2011 Châteauneuf-du-Pape, La Part des Anges, Domaine Raymond Usseglio & Fils, Rhône

2011 Châteauneuf-du-Pape, La Part des Anges, Domaine Raymond Usseglio & Fils, Rhône

Product: 20118031677
Prices start from £375.00 per case Buying options
2011 Châteauneuf-du-Pape, La Part des Anges, Domaine Raymond Usseglio & Fils, Rhône

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Available by the case In Bond. Pricing excludes duty and VAT, which must be paid separately before delivery. Storage charges apply.
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Description

While 2011 was a difficult vintage for Grenache, it was actually a very good vintage for Mourvedre. Case in point, the smoking good 2011 Chateauneuf du Pape La Part des Anges! A blend of 70% Mourvedre, 20% Grenache and 10% Syrah, it possesses a modern, yet gorgeous, profile with big blackberry, cassis, roasted meats, tree bark and licorice aromas and flavors all soaring from the glass. This full-bodied, decadent and textured beauty stays remarkable fresh and elegant, with fine tannin and great purity of fruit. Give it another 2-3 years and drink bottles over the following decade or more. Drink 2016-2027.
Jeb Dunnuck - 31/10/2013

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Critics reviews

Wine Advocate95/100
While 2011 was a difficult vintage for Grenache, it was actually a very good vintage for Mourvedre. Case in point, the smoking good 2011 Chateauneuf du Pape La Part des Anges! A blend of 70% Mourvedre, 20% Grenache and 10% Syrah, it possesses a modern, yet gorgeous, profile with big blackberry, cassis, roasted meats, tree bark and licorice aromas and flavors all soaring from the glass. This full-bodied, decadent and textured beauty stays remarkable fresh and elegant, with fine tannin and great purity of fruit. Give it another 2-3 years and drink bottles over the following decade or more. Drink 2016-2027.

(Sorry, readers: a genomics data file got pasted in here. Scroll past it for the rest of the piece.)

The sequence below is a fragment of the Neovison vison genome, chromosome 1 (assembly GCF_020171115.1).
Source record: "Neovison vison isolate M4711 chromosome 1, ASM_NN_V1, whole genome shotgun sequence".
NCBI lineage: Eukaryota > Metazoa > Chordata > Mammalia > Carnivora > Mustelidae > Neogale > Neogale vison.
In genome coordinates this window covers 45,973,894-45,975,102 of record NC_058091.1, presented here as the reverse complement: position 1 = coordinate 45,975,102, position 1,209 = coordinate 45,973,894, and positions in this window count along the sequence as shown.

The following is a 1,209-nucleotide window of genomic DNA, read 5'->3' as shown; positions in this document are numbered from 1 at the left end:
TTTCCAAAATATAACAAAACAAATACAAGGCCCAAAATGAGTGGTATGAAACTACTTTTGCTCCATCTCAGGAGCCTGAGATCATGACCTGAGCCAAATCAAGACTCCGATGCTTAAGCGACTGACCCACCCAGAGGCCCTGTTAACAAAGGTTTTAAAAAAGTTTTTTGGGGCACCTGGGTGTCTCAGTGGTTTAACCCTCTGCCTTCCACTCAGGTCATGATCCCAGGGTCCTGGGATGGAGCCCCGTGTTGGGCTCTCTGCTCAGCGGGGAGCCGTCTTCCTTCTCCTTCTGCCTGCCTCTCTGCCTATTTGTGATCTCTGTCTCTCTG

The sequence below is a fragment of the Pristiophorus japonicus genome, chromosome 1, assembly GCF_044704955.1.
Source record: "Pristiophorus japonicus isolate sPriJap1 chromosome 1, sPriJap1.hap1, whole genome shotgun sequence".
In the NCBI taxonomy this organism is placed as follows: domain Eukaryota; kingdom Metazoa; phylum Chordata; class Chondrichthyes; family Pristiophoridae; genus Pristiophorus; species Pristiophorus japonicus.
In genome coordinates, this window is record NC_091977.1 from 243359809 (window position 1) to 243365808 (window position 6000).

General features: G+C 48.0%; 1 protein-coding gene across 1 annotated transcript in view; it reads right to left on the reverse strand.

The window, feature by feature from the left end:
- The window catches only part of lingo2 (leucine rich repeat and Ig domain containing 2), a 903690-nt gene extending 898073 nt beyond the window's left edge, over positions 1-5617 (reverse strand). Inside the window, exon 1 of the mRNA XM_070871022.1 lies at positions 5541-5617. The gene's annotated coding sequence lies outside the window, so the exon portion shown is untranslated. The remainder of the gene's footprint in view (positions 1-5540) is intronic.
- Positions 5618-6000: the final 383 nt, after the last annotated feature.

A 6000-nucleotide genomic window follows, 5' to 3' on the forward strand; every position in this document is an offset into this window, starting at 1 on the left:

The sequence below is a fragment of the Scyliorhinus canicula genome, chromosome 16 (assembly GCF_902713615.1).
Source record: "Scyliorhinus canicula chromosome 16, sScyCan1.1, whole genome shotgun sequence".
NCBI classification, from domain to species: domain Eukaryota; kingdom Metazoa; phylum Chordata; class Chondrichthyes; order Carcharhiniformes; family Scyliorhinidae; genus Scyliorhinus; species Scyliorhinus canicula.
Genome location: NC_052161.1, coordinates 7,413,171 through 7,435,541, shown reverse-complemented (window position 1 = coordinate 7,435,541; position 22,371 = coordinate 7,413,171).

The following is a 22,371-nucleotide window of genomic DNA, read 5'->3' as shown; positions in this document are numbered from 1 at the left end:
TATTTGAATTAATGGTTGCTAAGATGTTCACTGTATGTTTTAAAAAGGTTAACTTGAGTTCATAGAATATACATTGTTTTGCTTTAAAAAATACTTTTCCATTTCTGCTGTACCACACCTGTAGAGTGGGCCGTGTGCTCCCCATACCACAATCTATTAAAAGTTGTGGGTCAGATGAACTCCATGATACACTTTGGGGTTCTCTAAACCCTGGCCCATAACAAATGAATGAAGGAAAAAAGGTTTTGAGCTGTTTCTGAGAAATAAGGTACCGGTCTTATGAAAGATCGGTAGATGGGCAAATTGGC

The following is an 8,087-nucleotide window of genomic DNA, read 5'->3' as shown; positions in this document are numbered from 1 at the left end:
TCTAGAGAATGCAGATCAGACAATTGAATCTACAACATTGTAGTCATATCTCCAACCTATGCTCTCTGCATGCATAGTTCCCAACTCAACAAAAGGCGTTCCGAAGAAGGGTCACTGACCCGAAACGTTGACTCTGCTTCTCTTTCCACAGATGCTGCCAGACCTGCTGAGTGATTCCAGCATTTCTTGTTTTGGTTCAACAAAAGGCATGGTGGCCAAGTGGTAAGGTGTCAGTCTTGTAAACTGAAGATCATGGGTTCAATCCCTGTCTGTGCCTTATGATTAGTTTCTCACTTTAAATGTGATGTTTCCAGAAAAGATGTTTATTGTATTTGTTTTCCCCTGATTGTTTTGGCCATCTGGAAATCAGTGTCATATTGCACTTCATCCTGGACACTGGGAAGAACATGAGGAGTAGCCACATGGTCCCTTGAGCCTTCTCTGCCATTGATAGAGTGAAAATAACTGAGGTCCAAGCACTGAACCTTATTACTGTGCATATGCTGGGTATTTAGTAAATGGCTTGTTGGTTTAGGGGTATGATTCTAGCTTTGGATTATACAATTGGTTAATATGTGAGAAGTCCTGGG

Jeb Dunnuck - 31/10/2013 Read more
Robert Parker90-92/100
The 2011 Chateauneuf du Pape Cuvee La Parte des Anges is a blend of 70% barrel-aged Mourvedre and the rest Grenache and a little bit of Syrah. Tight and oaky, it needs additional time in the cellar before it reveals its true personality. It is certainly high on potential, but it is nearly impossible to break through the veneer of tannin, structure and acidity to find what is underneath. The 2011 is more forward and open-knit than the 2010, exhibiting sweet forest floor, spice box, and blue as well as black fruit notes in its luxurious, full-bodied personality.

This classic winemaking estate, which employs the well-known Xavier Vignon as their consultant, owns over 45 acres spread throughout Chateauneuf du Pape, with the largest holdings in the north. Raymond Usseglio’s 2011s are very strong efforts.
Robert Parker, Wine Advocate #204, Dec 2012

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About this WINE

Domaine Raymond Usseglio

Domaine Raymond Usseglio

This third-generation family domaine, of Italian origin, is today run by Raymond’s son, Stéphane Usseglio. The estate counts 24-hectares in Châteauneuf-du-Pape, all of which have been managed biodynamically since 2011. Their vineyards are divided equally between the galet-strewn parcels around Orange, the sandy soils of Courthézon and the alluvial, clay soils of the Crau plateau and the village of Bédarrides. Stéphane continues to innovate, using small, new oak barrels alongside the traditional foudres, as well as experimenting with concrete and terracotta amphorae of varying shapes and sizes. These winemaking techniques enhance the characteristics of each grape variety, carefully highlighting the particularities of each.